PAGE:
RBS has been busy purging itself of superfluous investment bankers. In the past three months, it’s got rid of 700 of them. In the past year, it’s got rid of 2,400. RBS Global Banking and Markets (GBM) is now leaner and meaner, but the purging isn’t over yet.
In today’s quarterly results release, RBS reminded everyone that it wants to get 3,400 people from its global banking and markets business by 2014. This is 100 fewer than it stated in January, but is still a lot more people than have been cut so far.
It remains to be seen who will be let go. RBS has finished cutting from its equities business, and plans to spin out its M&A business, which employs around 45 people. That leaves 2,655 people to be cut from elsewhere in GBM.
The remaining 2,655 cuts seem likely to impact lower paid staff in the middle and back office. We know this because RBS CFO Bruce Van Saun said today that the bank has already spent £225m of the £550m it expects to spend in total on GBM restructuring. The implication is that the 20% of people who’ve been let go so far received 50% of the total set aside for redundancy payments.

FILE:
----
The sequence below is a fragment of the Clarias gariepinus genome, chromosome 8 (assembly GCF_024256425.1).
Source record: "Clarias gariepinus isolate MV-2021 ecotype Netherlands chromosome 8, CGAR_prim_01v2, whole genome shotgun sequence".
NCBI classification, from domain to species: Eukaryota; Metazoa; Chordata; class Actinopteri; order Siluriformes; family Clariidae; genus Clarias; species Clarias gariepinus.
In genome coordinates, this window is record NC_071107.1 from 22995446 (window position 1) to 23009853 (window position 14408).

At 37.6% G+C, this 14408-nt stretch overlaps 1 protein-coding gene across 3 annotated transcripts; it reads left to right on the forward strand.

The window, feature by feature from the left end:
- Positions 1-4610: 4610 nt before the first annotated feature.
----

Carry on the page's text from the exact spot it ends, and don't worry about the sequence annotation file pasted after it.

In other RBS-related news, GBM generated more than 50% of the operating profits at RBS in the first quarter, but its employees are earning progressively less and less. At £41k ($66k) per head in the first quarter, RBS’s investment bankers accrued nearly 50% less than the $113k average accrued by investment bankers at JPMorgan, Goldman Sachs, Credit Suisse and UBS.
Moreover, the compensation ratio at the investment bank fell to an insipid 29%. This may be transitory, however: long term, Stephen Hester said it’s more likely to be in the, “high 30s.”